Southern Downs gardeners set example in changing climate
NATIVE plant enthusiasts from all around Queensland have taken a leaf out of the book of Southern Downs gardeners as they prepare to face a changing climate.
One of the sunshine state's most successful landscape architects said the Southern Downs set an example of how to grow prolific native gardens in spite of drought.
Lawrie Smith has been involved in the design and planting of some of Queensland's most renowned gardens such as the Southbank and Roma Street parklands in Brisbane.
But he said the cities would soon be forced to change their planting habits as the climate changes and water becomes an increasingly scare resource.
"Gardeners in Brisbane are having to adapt," he said.
"They are used to pouring litres of water into gardens just to keep plants alive, exotica and natives."
Mr Smith was one of around 40 Native Plants Queensland members who visited the Southern Downs for a biannual conference last weekend.
Over three days, the group visited private gardens in Junabee and Warwick as well as other vegetation areas around the region.
NPQ president Bob Bannon said there was an amazing variety of native plants and vegetation types in the district.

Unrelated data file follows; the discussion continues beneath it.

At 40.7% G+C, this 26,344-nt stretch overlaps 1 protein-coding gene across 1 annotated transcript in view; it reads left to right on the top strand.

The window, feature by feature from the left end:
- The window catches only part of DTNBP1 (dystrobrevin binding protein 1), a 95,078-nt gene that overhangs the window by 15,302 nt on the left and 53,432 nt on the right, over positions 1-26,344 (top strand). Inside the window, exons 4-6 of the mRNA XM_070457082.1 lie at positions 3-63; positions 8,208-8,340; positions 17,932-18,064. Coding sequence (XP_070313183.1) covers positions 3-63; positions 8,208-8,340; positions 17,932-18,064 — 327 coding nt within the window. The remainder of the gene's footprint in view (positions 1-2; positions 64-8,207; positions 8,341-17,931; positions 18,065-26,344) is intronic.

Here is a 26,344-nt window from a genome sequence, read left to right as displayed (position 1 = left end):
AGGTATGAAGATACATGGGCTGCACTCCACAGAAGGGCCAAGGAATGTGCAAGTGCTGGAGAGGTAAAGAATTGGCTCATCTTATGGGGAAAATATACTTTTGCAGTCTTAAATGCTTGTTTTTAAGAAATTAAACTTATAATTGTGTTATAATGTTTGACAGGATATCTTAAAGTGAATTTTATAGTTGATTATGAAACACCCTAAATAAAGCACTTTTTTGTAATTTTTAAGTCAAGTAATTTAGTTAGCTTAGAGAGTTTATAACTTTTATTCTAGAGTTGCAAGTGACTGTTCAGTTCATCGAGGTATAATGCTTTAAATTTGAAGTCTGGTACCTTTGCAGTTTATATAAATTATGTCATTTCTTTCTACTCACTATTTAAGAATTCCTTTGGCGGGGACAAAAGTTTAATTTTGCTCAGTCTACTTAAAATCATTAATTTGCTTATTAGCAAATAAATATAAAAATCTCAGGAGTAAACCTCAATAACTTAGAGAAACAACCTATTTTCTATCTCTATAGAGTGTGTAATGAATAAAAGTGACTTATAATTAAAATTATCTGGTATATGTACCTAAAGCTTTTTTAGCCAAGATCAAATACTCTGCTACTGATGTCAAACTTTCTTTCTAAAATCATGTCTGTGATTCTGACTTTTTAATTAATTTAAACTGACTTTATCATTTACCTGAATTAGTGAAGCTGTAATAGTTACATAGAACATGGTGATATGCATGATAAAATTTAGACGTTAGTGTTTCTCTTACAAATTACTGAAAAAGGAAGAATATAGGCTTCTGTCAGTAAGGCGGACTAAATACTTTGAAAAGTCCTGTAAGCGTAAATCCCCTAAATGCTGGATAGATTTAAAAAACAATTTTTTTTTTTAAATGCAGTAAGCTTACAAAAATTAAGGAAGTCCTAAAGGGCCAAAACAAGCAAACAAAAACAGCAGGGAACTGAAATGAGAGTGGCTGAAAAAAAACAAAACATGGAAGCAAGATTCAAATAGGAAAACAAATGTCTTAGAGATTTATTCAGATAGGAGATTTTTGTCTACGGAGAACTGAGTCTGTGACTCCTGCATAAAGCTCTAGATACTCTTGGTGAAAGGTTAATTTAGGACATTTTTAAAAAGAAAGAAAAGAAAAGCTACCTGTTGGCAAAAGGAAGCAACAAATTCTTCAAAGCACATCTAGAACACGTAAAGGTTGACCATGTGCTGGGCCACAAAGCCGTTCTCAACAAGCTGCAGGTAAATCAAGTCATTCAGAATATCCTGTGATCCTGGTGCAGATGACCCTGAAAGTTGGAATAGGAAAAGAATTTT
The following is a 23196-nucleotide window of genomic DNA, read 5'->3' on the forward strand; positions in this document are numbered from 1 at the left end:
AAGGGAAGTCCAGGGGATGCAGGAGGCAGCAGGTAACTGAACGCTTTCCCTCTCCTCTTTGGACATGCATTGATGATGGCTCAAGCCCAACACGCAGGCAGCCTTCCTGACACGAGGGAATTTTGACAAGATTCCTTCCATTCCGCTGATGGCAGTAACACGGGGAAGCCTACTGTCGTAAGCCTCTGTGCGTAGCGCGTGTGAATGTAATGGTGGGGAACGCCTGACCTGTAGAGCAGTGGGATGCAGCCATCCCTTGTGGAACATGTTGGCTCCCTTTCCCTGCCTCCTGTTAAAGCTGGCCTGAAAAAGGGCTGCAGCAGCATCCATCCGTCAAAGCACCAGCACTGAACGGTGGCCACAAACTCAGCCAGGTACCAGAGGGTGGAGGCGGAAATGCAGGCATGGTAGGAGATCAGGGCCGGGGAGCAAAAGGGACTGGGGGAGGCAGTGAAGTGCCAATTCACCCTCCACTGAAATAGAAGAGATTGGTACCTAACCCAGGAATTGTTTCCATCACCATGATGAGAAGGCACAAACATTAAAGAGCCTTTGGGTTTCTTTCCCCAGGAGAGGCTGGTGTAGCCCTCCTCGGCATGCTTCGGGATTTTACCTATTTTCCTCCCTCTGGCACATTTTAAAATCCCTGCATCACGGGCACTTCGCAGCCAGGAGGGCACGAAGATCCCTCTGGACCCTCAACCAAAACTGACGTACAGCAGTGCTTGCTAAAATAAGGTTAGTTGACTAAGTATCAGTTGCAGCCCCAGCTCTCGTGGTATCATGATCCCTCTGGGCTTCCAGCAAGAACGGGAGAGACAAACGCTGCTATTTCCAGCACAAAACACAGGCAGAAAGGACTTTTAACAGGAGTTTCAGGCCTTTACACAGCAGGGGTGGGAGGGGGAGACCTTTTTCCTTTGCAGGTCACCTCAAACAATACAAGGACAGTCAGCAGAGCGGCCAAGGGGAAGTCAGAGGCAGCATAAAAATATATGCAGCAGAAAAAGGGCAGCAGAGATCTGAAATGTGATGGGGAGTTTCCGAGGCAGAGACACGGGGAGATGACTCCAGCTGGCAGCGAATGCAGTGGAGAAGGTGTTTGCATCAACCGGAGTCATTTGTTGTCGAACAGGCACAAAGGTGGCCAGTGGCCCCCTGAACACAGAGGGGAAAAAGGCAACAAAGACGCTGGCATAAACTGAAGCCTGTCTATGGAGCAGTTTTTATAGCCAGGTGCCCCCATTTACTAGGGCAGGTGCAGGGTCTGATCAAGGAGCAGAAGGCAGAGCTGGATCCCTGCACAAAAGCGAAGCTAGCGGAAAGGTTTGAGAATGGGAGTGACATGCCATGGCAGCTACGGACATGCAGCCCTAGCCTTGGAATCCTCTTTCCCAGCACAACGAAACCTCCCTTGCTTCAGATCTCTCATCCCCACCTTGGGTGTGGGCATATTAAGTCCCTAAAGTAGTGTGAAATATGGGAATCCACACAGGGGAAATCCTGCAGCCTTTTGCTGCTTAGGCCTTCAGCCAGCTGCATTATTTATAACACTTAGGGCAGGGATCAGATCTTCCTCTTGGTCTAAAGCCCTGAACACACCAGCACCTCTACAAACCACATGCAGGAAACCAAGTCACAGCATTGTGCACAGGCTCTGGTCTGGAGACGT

"We have gone from a drought area to Queen Mary Falls to see rainforest and there is a really great diversity of gardens," Mr Bannon said.
He said it was an eye-opening experience for green thumbs from other parts of the state.
But for Mr Smith, the message to take home was all about learning to adapt.
"We have to learn that it is all about designing with nature and living with natives and these guys have done that really well, they have adapted really well," he said.
Admiring Betty Armbruster's garden in Junabee, Mr Smith pointed to what could be achieved despite the dry conditions.
"This garden, you can see how green and lush and colourful it is, which comes down to choosing the right plants for the right conditions," he said.
Mr Smith hopes natives would play a more prominent role as gardeners adapted to the new climate.
"People are slowly becoming aware they have to change their gardens and conserve water," he said.
"But what worries me is that if you look around Brisbane in most of the urban areas people are planting cacti and non-natives but forget we have most beautiful drought resistant natives."
Visitors paid particular interest to plants of the eremophila genus, which is known for its drought-resistant properties.
Mrs Armbruster, whose Junabee garden was filled with the sound of birds, said planting natives was as much about conserving native wildlif as it was native plants.